Bela Lugosi served as a live-action model for Chernabog, the demon in "Night on Bald Mountain." Lugosi spent several days at the Disney studios, where he was filmed doing evil, demon-like poses for the animators to use as a reference. However, Bill Tytla, the animator in charge of Chernobog, was dissatisfied with Lugosi's performance, and had sequence director Wilfred Jackson pose for the cameras. Thus it was Jackson, not Lugosi, who appeared on-screen as Chernobog.
Walt Disney himself related the story of a chance meeting with Leopold Stokowski at Chasen's. They agreed to have dinner together. As they talked, Disney told of his plans to do "The Sorcerer's Apprentice" and other possible projects using classical music with animation. Disney said that he was stunned when Stokowski, then one of the two most famous conductors in the country (the other being Arturo Toscanini), responded by saying, "I would like to conduct that for you." It was an offer he couldn't pass up.
Walt Disney originally wanted to re-release the film each year with new music segments, but this proved over-ambitious. Among the pieces that were at least storyboarded for insertion were Jean Sibelius's "Swan of Tuonela," Richard Wagner's "Ride of the Valkyries," Nikolai Rimsky-Korsakov's "Flight of the Bumblebee," and Carl Maria von Weber's "Invitation to the Waltz" (a new concept that would have starred Peter Pegasus from the "Pastoral" segment). Some of these ideas, however, were incorporated into Fantasia/2000.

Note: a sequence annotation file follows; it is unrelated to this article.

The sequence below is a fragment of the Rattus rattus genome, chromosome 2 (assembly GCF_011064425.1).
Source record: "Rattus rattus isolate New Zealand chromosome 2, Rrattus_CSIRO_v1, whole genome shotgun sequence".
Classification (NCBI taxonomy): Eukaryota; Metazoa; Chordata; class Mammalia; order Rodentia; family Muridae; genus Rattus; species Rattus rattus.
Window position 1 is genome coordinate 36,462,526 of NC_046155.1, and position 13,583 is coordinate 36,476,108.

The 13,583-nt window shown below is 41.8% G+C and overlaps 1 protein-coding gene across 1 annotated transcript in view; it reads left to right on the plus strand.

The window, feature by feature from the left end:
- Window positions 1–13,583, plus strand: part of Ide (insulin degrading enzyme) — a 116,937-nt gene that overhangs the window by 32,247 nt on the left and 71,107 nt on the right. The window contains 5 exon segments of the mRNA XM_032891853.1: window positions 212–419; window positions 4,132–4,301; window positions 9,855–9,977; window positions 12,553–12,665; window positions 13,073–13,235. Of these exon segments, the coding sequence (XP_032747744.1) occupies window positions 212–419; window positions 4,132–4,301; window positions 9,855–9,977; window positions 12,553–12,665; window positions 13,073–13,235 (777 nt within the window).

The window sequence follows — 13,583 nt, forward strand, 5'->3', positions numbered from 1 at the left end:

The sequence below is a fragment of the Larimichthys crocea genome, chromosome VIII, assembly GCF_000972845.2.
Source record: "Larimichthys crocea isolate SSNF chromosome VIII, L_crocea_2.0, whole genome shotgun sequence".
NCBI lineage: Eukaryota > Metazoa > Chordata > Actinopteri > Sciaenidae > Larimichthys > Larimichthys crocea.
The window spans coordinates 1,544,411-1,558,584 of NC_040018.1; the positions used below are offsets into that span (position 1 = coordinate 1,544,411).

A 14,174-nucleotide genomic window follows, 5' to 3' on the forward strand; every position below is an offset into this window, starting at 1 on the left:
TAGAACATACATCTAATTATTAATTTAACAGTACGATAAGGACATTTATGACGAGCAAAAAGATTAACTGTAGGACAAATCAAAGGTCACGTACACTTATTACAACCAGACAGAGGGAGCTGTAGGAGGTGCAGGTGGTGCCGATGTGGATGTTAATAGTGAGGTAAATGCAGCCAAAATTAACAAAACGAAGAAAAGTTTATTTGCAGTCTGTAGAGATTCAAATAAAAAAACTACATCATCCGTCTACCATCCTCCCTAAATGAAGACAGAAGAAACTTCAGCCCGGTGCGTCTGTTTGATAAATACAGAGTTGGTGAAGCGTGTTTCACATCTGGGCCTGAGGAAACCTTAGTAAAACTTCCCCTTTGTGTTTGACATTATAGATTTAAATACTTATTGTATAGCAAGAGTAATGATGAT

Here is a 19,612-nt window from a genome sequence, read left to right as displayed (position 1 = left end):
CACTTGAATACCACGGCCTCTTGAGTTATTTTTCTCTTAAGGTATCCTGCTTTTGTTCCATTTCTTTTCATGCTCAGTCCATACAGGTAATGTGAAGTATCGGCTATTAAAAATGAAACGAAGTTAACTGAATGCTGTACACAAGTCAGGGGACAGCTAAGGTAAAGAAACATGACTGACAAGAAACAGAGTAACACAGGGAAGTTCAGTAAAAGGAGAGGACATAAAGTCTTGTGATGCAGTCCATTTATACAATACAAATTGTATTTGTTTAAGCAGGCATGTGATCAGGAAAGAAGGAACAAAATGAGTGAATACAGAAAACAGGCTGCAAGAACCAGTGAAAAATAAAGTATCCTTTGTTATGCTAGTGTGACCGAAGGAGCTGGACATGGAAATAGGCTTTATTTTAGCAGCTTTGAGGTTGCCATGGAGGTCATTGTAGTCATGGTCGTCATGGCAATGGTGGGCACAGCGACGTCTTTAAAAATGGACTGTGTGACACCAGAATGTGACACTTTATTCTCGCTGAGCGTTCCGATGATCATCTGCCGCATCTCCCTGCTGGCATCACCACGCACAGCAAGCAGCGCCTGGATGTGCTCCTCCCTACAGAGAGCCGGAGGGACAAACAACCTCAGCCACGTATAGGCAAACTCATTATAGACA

Nigel De Brulier was used as the model for the sorcerer.
James Wong Howe served as cinematographer for the live-action segments uncredited.
Bill Tytla, the artist responsible for creating Chernabog, also created Sugar Bear, who was used to promote Post Cereal's Super Sugar Crisp (later called Super Golden Crisp).
A segment featuring Claude Debussy's "Clair de Lune" was animated and intended as part of the original release but cut due to the film's already excessive length. "Clair de Lune" was reworked and rescored as the "Blue Bayou" sequence in Make Mine Music. A restored version of the original "Clair de Lune" sequence, released in the 1990s as a stand-alone short, can be found on the "Fantasia Legacy" supplemental DVD. The framing Leopold Stokowski footage for the segment could not be found, however, so the sequence is framed by recycled footage from the "Tocatta and Fugue" segment.
After initially considering and then rejecting the suggestion that Dopey (from Snow White and the Seven Dwarfs) would be the star of what he saw as the ultimate Silly Symphony, Walt Disney decided that his favorite, Mickey Mouse (a character whose future on the silver screen was a prime concern for Walt), should play the key role in an animated special featuring the music "L'Apprenti Sorcie" (The Sorcerer's Apprentice) by French composer Paul Dukas instead.
All prints made between 1941 and 1956 were re-mixed in monaural sound. The stereo was not restored until the 1956 re-release.
At just over 120 minutes in length this is the longest Disney animated feature.
At the beginning of the Chinese Dance segment of "The Nutcracker Suite," Hop Low, the little mushroom, does a little jump while criss-crossing his legs. Animator Art Babbitt got the idea from The Three Stooges - it's one of Curly Howard's signature moves.